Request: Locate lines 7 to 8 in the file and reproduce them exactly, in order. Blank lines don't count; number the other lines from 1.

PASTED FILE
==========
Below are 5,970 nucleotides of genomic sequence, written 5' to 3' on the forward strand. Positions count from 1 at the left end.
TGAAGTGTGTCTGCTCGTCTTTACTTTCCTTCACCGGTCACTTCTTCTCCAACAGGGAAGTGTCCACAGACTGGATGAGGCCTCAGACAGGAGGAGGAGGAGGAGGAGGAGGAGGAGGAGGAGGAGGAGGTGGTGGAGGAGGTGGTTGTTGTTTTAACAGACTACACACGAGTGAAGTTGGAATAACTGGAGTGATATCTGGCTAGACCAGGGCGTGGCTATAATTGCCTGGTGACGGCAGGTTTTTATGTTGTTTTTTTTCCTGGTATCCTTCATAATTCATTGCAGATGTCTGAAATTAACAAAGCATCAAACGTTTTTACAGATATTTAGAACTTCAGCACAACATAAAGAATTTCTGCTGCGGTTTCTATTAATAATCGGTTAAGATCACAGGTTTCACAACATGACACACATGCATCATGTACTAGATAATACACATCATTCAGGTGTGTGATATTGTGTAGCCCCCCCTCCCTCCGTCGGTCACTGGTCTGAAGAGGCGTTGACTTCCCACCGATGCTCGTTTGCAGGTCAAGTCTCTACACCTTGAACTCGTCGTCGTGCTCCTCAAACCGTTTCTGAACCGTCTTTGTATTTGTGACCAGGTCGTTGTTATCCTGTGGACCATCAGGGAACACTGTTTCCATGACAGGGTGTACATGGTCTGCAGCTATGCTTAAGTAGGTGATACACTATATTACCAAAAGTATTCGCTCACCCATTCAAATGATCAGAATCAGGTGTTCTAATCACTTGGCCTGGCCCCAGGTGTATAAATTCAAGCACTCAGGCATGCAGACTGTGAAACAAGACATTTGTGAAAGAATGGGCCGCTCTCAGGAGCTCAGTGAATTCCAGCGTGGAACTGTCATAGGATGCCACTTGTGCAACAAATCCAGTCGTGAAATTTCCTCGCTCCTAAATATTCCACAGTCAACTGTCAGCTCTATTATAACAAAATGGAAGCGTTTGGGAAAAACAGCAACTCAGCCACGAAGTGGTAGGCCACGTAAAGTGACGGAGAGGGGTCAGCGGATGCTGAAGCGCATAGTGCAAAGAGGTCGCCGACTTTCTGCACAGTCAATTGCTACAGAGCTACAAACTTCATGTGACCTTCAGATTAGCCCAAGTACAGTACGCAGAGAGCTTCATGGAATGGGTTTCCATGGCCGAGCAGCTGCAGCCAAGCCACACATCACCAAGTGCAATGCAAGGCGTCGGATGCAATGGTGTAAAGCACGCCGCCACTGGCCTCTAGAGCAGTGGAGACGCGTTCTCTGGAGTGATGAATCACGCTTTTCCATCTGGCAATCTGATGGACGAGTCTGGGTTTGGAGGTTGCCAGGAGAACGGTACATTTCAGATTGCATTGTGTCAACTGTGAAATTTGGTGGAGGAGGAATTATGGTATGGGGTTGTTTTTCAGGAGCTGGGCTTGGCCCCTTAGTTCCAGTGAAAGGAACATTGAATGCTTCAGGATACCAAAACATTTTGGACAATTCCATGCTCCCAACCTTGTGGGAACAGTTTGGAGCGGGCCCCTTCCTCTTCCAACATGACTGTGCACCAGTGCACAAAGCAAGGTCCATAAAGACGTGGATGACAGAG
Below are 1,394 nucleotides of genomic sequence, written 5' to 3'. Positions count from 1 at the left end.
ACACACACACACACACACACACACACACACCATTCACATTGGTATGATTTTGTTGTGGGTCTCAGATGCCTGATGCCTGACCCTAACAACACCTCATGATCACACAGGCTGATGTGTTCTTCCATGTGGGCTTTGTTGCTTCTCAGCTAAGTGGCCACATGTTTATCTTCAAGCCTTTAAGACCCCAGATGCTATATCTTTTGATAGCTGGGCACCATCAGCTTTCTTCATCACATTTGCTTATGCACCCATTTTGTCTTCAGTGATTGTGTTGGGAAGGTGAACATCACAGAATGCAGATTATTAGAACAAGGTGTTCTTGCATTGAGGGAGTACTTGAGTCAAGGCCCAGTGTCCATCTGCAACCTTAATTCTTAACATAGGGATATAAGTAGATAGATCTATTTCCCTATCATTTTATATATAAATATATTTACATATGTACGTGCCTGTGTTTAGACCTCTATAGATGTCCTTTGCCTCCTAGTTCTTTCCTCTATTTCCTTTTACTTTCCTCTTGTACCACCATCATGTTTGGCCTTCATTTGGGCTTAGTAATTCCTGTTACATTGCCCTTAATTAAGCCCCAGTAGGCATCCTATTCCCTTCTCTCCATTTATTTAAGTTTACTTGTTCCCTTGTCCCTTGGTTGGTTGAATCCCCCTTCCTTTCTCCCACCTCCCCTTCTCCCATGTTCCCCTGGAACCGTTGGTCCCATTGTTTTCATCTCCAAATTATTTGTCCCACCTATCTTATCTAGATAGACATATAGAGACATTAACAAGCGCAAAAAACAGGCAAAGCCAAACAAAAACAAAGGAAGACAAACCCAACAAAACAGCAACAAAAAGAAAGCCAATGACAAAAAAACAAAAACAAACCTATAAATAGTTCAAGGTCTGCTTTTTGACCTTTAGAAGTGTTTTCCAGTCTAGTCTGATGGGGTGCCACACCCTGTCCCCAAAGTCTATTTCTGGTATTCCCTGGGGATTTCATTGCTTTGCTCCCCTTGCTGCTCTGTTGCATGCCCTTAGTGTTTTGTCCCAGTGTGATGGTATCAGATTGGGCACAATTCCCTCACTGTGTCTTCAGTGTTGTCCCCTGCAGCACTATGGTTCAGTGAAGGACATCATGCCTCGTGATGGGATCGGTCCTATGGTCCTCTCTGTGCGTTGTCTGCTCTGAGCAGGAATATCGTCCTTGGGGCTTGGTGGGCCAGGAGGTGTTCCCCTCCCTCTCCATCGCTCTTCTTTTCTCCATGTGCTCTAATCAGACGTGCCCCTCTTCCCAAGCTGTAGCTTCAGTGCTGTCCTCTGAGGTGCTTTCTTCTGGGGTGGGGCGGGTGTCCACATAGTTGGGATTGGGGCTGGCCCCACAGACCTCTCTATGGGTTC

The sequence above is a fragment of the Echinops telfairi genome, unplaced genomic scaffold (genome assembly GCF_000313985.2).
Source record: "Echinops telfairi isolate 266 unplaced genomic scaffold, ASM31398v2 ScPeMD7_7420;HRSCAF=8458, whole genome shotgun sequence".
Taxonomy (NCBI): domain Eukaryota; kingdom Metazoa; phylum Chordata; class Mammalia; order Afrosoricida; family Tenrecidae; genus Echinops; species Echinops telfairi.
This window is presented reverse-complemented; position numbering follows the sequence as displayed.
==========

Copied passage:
Taxonomy (NCBI): domain Eukaryota; kingdom Metazoa; phylum Chordata; class Mammalia; order Afrosoricida; family Tenrecidae; genus Echinops; species Echinops telfairi.
This window is presented reverse-complemented; position numbering follows the sequence as displayed.